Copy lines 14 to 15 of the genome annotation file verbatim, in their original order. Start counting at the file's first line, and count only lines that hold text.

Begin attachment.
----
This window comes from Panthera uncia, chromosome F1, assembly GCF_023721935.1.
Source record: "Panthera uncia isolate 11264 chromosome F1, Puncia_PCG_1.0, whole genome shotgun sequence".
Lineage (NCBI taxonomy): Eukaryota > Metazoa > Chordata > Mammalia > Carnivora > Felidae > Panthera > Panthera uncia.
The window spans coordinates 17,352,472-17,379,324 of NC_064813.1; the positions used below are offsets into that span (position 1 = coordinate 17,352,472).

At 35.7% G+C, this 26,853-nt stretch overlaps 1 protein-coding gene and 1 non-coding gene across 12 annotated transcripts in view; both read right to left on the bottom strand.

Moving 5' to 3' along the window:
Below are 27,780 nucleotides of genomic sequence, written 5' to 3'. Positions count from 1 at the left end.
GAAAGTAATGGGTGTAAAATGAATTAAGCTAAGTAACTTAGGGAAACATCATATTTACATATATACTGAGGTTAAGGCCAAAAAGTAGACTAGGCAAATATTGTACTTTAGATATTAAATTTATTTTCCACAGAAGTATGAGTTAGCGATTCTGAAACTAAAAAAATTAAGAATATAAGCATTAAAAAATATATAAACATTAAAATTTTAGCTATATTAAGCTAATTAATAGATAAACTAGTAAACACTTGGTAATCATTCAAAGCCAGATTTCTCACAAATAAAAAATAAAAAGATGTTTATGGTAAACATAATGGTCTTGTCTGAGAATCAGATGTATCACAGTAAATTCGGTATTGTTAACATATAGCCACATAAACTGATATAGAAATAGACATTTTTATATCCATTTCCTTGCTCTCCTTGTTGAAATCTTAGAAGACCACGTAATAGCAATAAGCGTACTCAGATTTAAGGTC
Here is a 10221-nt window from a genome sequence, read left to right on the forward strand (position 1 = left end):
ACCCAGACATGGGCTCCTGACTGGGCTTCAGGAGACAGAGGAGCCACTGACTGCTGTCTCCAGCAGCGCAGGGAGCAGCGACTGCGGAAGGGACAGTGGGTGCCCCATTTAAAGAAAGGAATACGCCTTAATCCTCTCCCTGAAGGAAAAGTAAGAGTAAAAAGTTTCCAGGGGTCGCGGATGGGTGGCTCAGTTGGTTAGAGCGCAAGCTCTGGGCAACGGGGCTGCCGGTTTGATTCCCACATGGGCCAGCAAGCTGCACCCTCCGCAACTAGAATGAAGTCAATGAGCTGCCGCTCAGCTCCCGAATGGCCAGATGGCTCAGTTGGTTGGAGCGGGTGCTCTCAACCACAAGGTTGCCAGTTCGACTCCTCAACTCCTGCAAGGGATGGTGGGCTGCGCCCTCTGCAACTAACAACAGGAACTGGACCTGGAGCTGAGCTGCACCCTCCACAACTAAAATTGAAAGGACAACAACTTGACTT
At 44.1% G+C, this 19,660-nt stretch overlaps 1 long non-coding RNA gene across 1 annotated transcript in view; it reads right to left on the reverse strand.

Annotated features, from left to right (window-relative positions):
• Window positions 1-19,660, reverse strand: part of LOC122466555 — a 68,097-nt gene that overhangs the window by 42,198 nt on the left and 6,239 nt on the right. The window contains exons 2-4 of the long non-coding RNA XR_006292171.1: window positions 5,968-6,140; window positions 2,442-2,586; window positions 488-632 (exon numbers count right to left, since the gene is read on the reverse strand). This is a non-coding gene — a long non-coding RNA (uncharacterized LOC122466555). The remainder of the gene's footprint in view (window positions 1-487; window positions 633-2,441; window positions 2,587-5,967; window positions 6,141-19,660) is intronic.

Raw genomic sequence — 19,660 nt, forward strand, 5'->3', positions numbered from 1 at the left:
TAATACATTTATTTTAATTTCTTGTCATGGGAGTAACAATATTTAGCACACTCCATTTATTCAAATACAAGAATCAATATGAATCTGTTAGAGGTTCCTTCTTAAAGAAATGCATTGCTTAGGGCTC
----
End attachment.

Raw genomic sequence — 19,660 nt, forward strand, 5'->3', positions numbered from 1 at the left:
TAATACATTTATTTTAATTTCTTGTCATGGGAGTAACAATATTTAGCACACTCCATTTATTCAAATACAAGAATCAATATGAATCTGTTAGAGGTTCCTTCTTAAAGAAATGCATTGCTTAGGGCTC